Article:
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Updated on: 29/01/2023
From the Renaissance to the 21st century, the University of Bordeaux has a unique history maked by societal events and reforms. It is now one of the most influential universities in France and in Europe.
The University of Bordeaux was founded by Pope Eugene IV on 7th June 1441 at the instigation of Pey Berland, the archbishop of Bordeaux (1430 - 1456).
While the city was under English rule, the University of Bordeaux, with its four faculties (art, medicine, law and theology) made it possible for students from the Duchy of Aquitaine to study.
When Bordeaux returned to the fold of the Kingdom of France in 1453 at the end of the Hundred Years' War, the university came under royal power but struggled to carve out a niche for itself.
Many Bordeaux students, like the well-known Michel de Montaigne, attended classes at the then more prestigious universities of Toulouse or Montpellier…
In response, other educational institutions were created in Bordeaux, such as the College of Guienne or the Bordeaux Academy of Science and French Liberal Arts.
In 1793, the University of Bordeaux disappeared as did all the French universities following a decision of the Convention (Parliament that governed France from September 1792 to October 1795 during the French Revolution) which considered those institutions as a relic of the Ancien Régime.
Napoleon Bonaparte reinstated the concept of the university in 1806. In Bordeaux, the Faculty of Theology was recreated in 1808, followed by the Faculties of Liberal Arts and Science in 1838.
Under the Second Empire, the town councilors consistently showed the importance they attached to knowledge.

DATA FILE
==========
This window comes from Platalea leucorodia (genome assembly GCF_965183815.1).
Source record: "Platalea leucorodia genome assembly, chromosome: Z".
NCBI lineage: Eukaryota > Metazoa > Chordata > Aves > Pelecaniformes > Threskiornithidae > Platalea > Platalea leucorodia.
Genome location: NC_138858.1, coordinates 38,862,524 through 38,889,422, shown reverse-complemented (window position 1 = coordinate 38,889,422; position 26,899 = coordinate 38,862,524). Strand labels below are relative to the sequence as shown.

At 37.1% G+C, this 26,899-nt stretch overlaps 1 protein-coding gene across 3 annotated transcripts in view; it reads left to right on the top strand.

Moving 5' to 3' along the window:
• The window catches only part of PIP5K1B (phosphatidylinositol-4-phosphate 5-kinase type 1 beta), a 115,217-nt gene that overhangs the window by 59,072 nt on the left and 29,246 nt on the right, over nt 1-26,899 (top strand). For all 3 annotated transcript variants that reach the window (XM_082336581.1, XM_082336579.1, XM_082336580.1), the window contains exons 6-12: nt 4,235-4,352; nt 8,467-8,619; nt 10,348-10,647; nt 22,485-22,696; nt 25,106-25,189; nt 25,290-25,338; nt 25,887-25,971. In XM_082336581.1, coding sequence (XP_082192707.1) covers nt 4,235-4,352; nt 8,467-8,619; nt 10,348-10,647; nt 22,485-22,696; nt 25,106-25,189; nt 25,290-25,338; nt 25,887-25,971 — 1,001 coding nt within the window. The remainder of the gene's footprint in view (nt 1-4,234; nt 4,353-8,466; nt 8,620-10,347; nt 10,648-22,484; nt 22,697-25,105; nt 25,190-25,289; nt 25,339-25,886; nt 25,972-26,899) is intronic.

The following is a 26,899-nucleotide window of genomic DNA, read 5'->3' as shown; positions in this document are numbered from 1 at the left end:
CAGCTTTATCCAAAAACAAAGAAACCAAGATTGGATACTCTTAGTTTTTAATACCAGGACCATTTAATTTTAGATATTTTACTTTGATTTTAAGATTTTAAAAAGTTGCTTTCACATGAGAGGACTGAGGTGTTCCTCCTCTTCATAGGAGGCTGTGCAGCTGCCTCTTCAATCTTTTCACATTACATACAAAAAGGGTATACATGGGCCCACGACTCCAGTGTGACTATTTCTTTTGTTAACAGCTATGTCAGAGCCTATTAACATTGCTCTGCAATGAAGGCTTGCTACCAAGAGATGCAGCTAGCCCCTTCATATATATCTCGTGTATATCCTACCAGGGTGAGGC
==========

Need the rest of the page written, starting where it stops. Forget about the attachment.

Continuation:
Once the period of the Paris Commune (1871 - 1872) had passed, the Faculty of Law was built at Place Pey Berland; in 1878 an observatory was erected in Floirac.
Between 1881 and 1886, the faculties de science, liberal arts, medicine and pharmacy were also constructed.
Knowledge was hence embodied by striking stone facades in the town. The "palace of the faculties", which united the Faculty of Liberal Arts with that of Science (now the Musée d’Aquitaine) was inaugurated on 16th January 1886.
The law of 18th July 1896, instigated by a former professor of the Bordeaux Faculty of Liberal Arts, Louis Liard, established the University of Bordeaux with its four faculties: liberal arts, law, science, medicine and pharmacy.
The faculties grew and were directed by a dean appointed by the French Minister as well as by a faculty council made up of tenured professors only.
The other teachers and students could give their opinion but their influence remained limited. In 1898, the Faculty of Medicine and Pharmacy opened its facilities at Place d'Aquitaine, the future Place de la Victoire.
In the mid 20th century, the University had 8,000 students, making it the second largest university in France after Paris. The students belonged to the Faculty of Law (29%), Medicine (28%), Liberal Arts (23%) and Science (15%).
In the early 1960s there were 13,000 students and on the eve of 1968, there were 25,000. The number of teachers also increased dramatically.
Faced with those transformations, the facilities became too small and most of the faculties moved to a new campus - the largest in France: the Talence-Pessac-Gradignan university campus.
While the Faculty of Medicine and Pharmacy remained in Bordeaux and expanded to the Carreire location, the Faculty of Science moved in 1960, Law in 1966-67, and Liberal Arts in 1971.
The May 1968 events occurred in this context. The protests brought about substantial reform which was supposed to make universities truly independent, multidisciplinary establishments.
This led to the much talked-about law of 12th November 1968 on the orientation of higher education known as the "Edgar Faure law", named after the then-Minister of French Education, which created a new type of institution: "public scientific and cultural establishments" (EPCS).
The former faculties were abolished and replaced by Teaching and Research Units (UER).